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Expo artifacts up for auction

2009. 4 November

A desk screen from the 1904 fair depicting Mary and Jesus dressed in Qing clothes.

by Liu Junhuan

( With the 2010 Shanghai World Expo fast approaching, related events are gathering steam. The auctioning of world exposition artifacts, which includes around 100 precious world expo-related antiques and artworks, will be held next week in Beijing and has attracted international collectors and enthusiasts from both home and abroad.

"This is not just an auction. Participants will get a clue into the long history of world expos if they observe these works carefully," explained Guo Xueguang, general manger of the Stamp and Coin Department of China Guardian Auctions, the event organizer.

The auctioning of signifi cant pieces is not only aimed at providing a platform for collectors to exchange their wares from previous expos, but also o. ers a rare opportunity for a glimpse of China's connections with the event, according to the auction house.

"Amazingly, China made her debut at world expos as early as 1851 when the fi rst fair was held in London," Guo said. "By staging such an auction, we hope to arouse people's interest in exploring China's passion in this grand cultural and technological festival."

Most of the pieces to be auctioned have never been shown in public before. They have been divided into three sections: World Expo Medals, China in World Expo and Panorama of World Expo.

China in World Expo is one of the highlights, with a multitude of valuable documents and paintings vividly depicting China's involvement in the expo. More than 60 objects, ranging from engravings and photographs to commemorative plates and o. cial documents, will be up for grabs with many of the pieces more than 150 years old.

A wooden engraving is one of the most precious items in this section. It portrays Queen Victoria greeting Xu Rongcun, the fi rst Chinese person to attend a world exposition, in 1851 in London.

Xu Rongcun was a businessman who made his reputation in Shanghai for high-quality silk and tea. When hearing about the 1851 Great London Exposition, he shipped 12 boxes of Yun-Kee silk for display. The exhibition lasted for several months and brought enormous popularity to Yun-Kee silk, also earning Xu a bronze medal for manufacturing and handicrafts at the fair.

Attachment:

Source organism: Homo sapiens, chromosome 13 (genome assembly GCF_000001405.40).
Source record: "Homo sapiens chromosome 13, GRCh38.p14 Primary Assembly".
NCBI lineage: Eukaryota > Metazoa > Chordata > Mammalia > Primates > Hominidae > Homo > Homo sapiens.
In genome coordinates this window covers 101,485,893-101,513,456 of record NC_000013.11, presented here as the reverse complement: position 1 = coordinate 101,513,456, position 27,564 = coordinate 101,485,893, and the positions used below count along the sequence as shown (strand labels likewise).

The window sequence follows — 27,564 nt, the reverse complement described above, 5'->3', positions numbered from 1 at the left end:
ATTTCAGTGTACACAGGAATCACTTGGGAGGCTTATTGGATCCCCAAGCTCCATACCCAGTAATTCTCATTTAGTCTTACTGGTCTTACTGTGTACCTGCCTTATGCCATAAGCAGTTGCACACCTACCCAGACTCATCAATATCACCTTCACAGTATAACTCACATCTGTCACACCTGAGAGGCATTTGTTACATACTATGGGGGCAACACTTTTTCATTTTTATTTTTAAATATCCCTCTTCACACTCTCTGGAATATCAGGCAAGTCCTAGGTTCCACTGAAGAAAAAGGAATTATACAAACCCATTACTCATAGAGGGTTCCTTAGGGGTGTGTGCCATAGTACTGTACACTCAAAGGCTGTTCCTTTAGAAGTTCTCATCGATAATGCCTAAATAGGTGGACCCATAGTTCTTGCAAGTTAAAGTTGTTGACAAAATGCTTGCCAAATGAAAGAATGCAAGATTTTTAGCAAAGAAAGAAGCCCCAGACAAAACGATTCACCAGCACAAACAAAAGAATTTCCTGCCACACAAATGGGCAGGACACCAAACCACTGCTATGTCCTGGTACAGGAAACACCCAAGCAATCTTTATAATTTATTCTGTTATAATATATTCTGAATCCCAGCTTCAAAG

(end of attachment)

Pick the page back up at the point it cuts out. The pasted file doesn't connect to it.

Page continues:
Tea ceremony performers at Paris' 1867 exposition.

Aside from the engraving, which marks China's earliest appearance at a world expo, a desk screen from 1904 is a beautiful piece from the Saint Louis World's Fair. The screen depicts the Virgin Mary dressed in the costume of Ci Xi, Empress of the Qing Dynasty (1644-1911), holding Jesus in her left arm. Jesus is also wearing typical Qing clothes. The fact that this piece is made by Shanghai craftsmen based on a painting by Shanghai artist Liu Dezhai, reveals both sentiments at the time and China's continual involvement in the event.

According to China Guardian Auctions, the desk screen has enormous historical signifi cance as it is rare a combination of Chinese and Western styles and also marks the development of Catholicism in China.

The starting price for this piece it is estimated at 1.5 million yuan ($219,656), the highest starting price for world exposition items on auction. The Panorama of World Expo section features a series of pictures and images, among which a 6.75-meterlong wooden engraving is expected to draw the most attention.

Collector Tong Bingxue has been interested in the genre since 2002 when Shanghai won its bid for the 2010 World Expo. He has collected hundreds of objects from past expos, especially items related to China. "I'm very interested in this. It's like picking up bit by bit those lost memories," Tong told the Global Times. "China has long been an active member of world expos and it cannot be forgotten. I'm sure there is still a lot more to explore."

Tong is also one of the advisors for the world exposition auction pieces and both Tong and Guo agreed that the interesting items would heighten people's passion in the expo and related collectables. Guo said that while some pieces are expensive, others are a. ordable.

"The average starting price for the collections is as low as a few thousand yuan ($400) because we want more people to take part in the auction," he explained. "We want to spread a kind of world expo culture. A better understanding of history can help us in the way we approach Shanghai World Expo in 2010."

Auction pieces can be viewed at Beijing International Hotel from November 8-9 and will be auctioned from November 10-14.

The China Pavilion at 1862 London world's fair.